90ca958c79a36181d15d707c8a4f947b
8695cd0f27e7ba195875b43358760384899be0a7
describe
'225228' 'info:fdaE20080605_AAAAOLfileF20080606_AABCGQ' 'sip-files00076.jpg'
ba501c7c95a697a5fbdfb362c6660afc
6d3d0283655f2d4b8f96dc51d2e722160b55ba0d
describe
'220364' 'info:fdaE20080605_AAAAOLfileF20080606_AABCGR' 'sip-files00077.jpg'
1408de0e9968c11f38d638c4d5396e06
e25069aa38e78134256a45fd8c9d2c71060a3835
describe
'322595' 'info:fdaE20080605_AAAAOLfileF20080606_AABCGS' 'sip-files00078.jpg'
29a2e61d0f7aca944f8220932bf9f4d2
8b3de136ee7c1f99d129cac09956761fb0fa06a6
describe
'356802' 'info:fdaE20080605_AAAAOLfileF20080606_AABCGT' 'sip-files00079.jpg'
935b7ddd52e8e3bcb84b052e352d7e9e
d1f5259f87103e4134515375ac7886aebbf88f76
describe
'350609' 'info:fdaE20080605_AAAAOLfileF20080606_AABCGU' 'sip-files00080.jpg'
6c3f45b933a5a94b137f952529b109ea
f17c4ba91aaf99ce38eff0d2b2a3e27b4b011beb
'2011-12-17T12:51:38-05:00'
describe
'349108' 'info:fdaE20080605_AAAAOLfileF20080606_AABCGV' 'sip-files00081.jpg'
70a4f8c1c16885a4753e4b4ae0f515bf
7e72c12f3c3635953294f60af925e65708168254
'2011-12-17T12:47:36-05:00'
describe
'321167' 'info:fdaE20080605_AAAAOLfileF20080606_AABCGW' 'sip-files00082.jpg'
a4c76bcacabdcb8630cc68f7754b37ef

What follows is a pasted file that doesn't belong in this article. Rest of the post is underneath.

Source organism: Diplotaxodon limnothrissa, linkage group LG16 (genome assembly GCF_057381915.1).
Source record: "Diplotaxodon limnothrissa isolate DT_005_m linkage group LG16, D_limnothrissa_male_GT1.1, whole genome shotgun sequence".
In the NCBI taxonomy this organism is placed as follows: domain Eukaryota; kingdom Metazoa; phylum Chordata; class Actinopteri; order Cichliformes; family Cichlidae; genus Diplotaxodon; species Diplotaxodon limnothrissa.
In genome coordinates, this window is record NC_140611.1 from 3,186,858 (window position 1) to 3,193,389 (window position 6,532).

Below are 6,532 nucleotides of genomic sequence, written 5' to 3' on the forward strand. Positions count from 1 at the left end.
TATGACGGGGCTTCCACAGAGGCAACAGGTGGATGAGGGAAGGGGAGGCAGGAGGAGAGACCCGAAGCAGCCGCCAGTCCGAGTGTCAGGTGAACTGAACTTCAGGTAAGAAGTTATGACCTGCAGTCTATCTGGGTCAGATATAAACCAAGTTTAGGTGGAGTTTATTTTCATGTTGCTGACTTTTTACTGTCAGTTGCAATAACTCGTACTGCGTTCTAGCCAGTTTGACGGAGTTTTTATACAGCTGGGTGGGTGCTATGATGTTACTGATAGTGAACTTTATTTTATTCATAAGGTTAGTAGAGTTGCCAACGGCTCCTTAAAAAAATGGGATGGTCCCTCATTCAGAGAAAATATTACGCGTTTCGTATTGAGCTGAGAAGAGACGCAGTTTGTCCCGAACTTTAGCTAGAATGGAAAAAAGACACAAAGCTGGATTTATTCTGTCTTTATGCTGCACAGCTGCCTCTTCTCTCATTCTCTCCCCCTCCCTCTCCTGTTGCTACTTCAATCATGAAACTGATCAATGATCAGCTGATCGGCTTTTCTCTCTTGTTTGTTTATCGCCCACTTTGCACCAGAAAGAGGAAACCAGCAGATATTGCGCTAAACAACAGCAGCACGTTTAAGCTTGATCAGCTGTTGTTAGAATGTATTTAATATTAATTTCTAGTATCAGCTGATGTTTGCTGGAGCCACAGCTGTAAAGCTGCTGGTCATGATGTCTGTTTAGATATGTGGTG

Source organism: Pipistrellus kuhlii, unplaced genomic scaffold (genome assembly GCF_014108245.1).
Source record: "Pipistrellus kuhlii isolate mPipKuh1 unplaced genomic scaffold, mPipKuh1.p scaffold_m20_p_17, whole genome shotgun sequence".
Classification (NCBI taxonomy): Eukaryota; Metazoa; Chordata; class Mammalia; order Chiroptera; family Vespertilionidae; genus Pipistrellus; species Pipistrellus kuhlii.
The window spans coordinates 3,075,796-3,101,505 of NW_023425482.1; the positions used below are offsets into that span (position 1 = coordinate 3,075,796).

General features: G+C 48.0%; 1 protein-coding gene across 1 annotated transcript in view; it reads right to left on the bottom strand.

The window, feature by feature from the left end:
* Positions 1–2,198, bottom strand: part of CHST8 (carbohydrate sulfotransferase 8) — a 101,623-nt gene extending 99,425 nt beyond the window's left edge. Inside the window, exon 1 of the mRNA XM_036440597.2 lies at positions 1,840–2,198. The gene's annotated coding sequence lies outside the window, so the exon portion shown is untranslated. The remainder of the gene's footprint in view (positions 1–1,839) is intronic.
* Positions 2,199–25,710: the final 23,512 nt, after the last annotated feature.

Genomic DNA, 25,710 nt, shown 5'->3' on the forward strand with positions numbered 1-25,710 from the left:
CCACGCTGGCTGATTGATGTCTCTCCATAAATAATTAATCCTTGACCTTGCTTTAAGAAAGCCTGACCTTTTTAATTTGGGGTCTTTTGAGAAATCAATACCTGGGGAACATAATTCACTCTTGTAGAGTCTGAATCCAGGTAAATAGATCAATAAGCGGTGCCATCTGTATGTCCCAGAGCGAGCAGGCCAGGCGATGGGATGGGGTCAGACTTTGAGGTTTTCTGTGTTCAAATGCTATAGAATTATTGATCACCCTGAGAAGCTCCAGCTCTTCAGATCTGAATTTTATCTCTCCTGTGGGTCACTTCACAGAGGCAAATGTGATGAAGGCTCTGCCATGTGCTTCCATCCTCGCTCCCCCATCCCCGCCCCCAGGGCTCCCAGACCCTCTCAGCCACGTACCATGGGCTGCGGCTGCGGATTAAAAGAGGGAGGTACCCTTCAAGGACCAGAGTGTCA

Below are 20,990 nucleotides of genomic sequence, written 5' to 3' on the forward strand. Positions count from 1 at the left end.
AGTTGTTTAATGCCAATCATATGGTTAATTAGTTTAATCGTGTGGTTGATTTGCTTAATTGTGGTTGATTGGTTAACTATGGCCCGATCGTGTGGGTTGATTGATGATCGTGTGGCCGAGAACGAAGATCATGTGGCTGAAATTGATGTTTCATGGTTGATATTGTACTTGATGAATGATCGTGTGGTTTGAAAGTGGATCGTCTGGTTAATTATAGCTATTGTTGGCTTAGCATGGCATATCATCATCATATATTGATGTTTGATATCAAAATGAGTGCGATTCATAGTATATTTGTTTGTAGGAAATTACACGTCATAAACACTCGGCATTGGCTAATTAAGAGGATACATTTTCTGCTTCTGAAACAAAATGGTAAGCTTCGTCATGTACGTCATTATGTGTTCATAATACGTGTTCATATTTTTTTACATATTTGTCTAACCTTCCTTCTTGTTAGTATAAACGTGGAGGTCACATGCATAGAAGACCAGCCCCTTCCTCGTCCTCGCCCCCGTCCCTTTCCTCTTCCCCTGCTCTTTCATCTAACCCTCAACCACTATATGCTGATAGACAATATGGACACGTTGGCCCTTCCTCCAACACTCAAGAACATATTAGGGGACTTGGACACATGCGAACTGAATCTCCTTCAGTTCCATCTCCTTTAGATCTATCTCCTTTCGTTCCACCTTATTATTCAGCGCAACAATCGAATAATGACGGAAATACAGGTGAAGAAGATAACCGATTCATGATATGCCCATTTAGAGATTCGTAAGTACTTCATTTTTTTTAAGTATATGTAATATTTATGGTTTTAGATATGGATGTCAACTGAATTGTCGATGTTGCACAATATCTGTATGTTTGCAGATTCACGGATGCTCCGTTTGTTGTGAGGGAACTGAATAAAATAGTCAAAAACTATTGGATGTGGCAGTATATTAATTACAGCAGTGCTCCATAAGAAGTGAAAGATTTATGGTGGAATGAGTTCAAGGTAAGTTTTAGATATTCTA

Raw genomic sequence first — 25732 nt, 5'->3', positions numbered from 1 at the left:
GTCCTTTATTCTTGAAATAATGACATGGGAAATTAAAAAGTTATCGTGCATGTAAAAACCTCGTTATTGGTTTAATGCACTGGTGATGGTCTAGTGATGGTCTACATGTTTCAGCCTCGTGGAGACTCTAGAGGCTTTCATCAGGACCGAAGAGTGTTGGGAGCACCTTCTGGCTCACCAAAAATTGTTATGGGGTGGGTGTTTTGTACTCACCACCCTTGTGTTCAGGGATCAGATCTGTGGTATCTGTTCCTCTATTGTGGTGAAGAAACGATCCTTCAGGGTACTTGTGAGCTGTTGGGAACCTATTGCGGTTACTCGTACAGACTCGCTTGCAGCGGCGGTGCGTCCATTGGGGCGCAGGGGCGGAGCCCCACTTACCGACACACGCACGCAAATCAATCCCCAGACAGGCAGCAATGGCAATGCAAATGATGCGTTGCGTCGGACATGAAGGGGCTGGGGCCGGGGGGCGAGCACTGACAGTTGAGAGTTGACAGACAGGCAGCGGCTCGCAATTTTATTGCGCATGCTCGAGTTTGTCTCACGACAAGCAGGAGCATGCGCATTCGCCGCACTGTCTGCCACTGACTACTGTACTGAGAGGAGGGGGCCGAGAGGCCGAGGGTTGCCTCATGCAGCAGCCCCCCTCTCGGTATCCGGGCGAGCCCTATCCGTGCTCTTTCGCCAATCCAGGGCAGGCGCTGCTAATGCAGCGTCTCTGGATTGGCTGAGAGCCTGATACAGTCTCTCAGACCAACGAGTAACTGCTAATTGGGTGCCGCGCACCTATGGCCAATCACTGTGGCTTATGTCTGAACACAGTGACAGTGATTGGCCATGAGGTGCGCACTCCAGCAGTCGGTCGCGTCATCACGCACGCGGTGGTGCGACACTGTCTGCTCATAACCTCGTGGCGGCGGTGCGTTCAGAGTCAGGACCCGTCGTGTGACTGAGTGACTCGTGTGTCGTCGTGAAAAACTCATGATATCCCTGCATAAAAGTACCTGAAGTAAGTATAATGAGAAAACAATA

51101102c91d9d9e99bb0a28b3af65b3a61d0073
describe
'351106' 'info:fdaE20080605_AAAAOLfileF20080606_AABCGX' 'sip-files00083.jpg'
382776dbedca48485230e0af24891cd2
34b3a642356861661a77c2c7d4fd969608d48c82
describe
'345117' 'info:fdaE20080605_AAAAOLfileF20080606_AABCGY' 'sip-files00084.jpg'
b5463a29dbb9829718628312f8dd01bb
de699303583b9d9974eec0ba57c165230a113e7f
describe
'382862' 'info:fdaE20080605_AAAAOLfileF20080606_AABCGZ' 'sip-files00085.jpg'
41dad0d3f35bd6265a3a9538d1241e7e
05f3a5fbc9521bc582b3b34ecdf5df8af6fbaa25
'2011-12-17T12:51:43-05:00'
describe
'271506' 'info:fdaE20080605_AAAAOLfileF20080606_AABCHA' 'sip-files00086.jpg'
5e52e1d729e9be3e315097c177db20e5
0acc3b05072c3c51e67972176ebc80a3249a4a61
describe
'230096' 'info:fdaE20080605_AAAAOLfileF20080606_AABCHB' 'sip-files00087.jpg'
9a22fbd8eccc54287e011a7fd3eb9fdf
3d3eeccc8e6bc7661d8f079d24376e1e6b838772
'2011-12-17T12:48:00-05:00'
describe
'332186' 'info:fdaE20080605_AAAAOLfileF20080606_AABCHC' 'sip-files00088.jpg'
c9308eac48e52f155b68ad821ae4eda8
6a8aac97005a98dc74def07d4786389eda70146e
describe
'358338' 'info:fdaE20080605_AAAAOLfileF20080606_AABCHD' 'sip-files00089.jpg'
9cfb2896d8e6bcfad5fa304b025fcb6d